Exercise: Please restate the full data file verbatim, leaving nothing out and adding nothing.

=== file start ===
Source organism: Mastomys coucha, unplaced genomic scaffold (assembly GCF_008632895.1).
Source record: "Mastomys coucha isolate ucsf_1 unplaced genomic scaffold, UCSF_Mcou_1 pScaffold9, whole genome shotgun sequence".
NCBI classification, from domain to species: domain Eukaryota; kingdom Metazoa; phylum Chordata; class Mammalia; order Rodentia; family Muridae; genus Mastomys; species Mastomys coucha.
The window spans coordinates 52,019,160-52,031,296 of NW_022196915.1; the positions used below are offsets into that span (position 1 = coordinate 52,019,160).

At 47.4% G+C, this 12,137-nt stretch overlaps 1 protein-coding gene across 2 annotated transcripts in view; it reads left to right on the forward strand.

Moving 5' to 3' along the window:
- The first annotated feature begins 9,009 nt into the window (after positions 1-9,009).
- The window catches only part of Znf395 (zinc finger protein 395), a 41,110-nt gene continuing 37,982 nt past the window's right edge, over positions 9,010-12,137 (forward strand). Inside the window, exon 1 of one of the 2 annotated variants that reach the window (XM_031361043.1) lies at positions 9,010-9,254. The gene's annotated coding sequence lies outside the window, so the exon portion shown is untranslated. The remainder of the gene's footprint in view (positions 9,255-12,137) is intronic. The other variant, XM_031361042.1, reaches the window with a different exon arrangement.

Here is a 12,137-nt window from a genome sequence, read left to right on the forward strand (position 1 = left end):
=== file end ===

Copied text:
Source organism: Mastomys coucha, unplaced genomic scaffold (assembly GCF_008632895.1).
Source record: "Mastomys coucha isolate ucsf_1 unplaced genomic scaffold, UCSF_Mcou_1 pScaffold9, whole genome shotgun sequence".
NCBI classification, from domain to species: domain Eukaryota; kingdom Metazoa; phylum Chordata; class Mammalia; order Rodentia; family Muridae; genus Mastomys; species Mastomys coucha.
The window spans coordinates 52,019,160-52,031,296 of NW_022196915.1; the positions used below are offsets into that span (position 1 = coordinate 52,019,160).

At 47.4% G+C, this 12,137-nt stretch overlaps 1 protein-coding gene across 2 annotated transcripts in view; it reads left to right on the forward strand.

Moving 5' to 3' along the window:
- The first annotated feature begins 9,009 nt into the window (after positions 1-9,009).
- The window catches only part of Znf395 (zinc finger protein 395), a 41,110-nt gene continuing 37,982 nt past the window's right edge, over positions 9,010-12,137 (forward strand). Inside the window, exon 1 of one of the 2 annotated variants that reach the window (XM_031361043.1) lies at positions 9,010-9,254. The gene's annotated coding sequence lies outside the window, so the exon portion shown is untranslated. The remainder of the gene's footprint in view (positions 9,255-12,137) is intronic. The other variant, XM_031361042.1, reaches the window with a different exon arrangement.

Here is a 12,137-nt window from a genome sequence, read left to right on the forward strand (position 1 = left end):